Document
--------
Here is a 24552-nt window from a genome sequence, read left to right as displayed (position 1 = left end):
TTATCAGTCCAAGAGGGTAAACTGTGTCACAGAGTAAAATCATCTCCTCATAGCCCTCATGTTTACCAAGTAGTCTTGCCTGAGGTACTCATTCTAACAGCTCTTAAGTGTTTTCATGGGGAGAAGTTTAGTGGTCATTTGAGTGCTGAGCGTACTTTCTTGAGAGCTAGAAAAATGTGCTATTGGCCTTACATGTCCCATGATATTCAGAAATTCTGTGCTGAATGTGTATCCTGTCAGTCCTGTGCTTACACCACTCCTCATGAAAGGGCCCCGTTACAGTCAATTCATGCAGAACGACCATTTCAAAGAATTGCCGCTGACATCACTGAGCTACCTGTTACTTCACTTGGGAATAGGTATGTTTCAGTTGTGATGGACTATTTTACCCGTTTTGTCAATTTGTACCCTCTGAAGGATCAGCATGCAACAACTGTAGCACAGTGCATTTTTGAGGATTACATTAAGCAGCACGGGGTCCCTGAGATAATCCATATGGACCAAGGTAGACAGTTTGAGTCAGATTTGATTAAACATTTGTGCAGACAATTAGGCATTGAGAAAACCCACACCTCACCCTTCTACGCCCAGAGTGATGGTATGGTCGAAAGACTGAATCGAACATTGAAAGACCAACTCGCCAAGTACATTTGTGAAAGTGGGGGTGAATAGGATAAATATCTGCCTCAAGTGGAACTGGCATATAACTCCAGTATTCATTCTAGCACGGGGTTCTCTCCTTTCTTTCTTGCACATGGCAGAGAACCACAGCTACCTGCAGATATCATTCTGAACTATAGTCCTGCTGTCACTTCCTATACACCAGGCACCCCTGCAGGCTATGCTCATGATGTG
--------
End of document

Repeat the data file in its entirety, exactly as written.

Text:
Here is a 24552-nt window from a genome sequence, read left to right as displayed (position 1 = left end):
TTATCAGTCCAAGAGGGTAAACTGTGTCACAGAGTAAAATCATCTCCTCATAGCCCTCATGTTTACCAAGTAGTCTTGCCTGAGGTACTCATTCTAACAGCTCTTAAGTGTTTTCATGGGGAGAAGTTTAGTGGTCATTTGAGTGCTGAGCGTACTTTCTTGAGAGCTAGAAAAATGTGCTATTGGCCTTACATGTCCCATGATATTCAGAAATTCTGTGCTGAATGTGTATCCTGTCAGTCCTGTGCTTACACCACTCCTCATGAAAGGGCCCCGTTACAGTCAATTCATGCAGAACGACCATTTCAAAGAATTGCCGCTGACATCACTGAGCTACCTGTTACTTCACTTGGGAATAGGTATGTTTCAGTTGTGATGGACTATTTTACCCGTTTTGTCAATTTGTACCCTCTGAAGGATCAGCATGCAACAACTGTAGCACAGTGCATTTTTGAGGATTACATTAAGCAGCACGGGGTCCCTGAGATAATCCATATGGACCAAGGTAGACAGTTTGAGTCAGATTTGATTAAACATTTGTGCAGACAATTAGGCATTGAGAAAACCCACACCTCACCCTTCTACGCCCAGAGTGATGGTATGGTCGAAAGACTGAATCGAACATTGAAAGACCAACTCGCCAAGTACATTTGTGAAAGTGGGGGTGAATAGGATAAATATCTGCCTCAAGTGGAACTGGCATATAACTCCAGTATTCATTCTAGCACGGGGTTCTCTCCTTTCTTTCTTGCACATGGCAGAGAACCACAGCTACCTGCAGATATCATTCTGAACTATAGTCCTGCTGTCACTTCCTATACACCAGGCACCCCTGCAGGCTATGCTCATGATGTG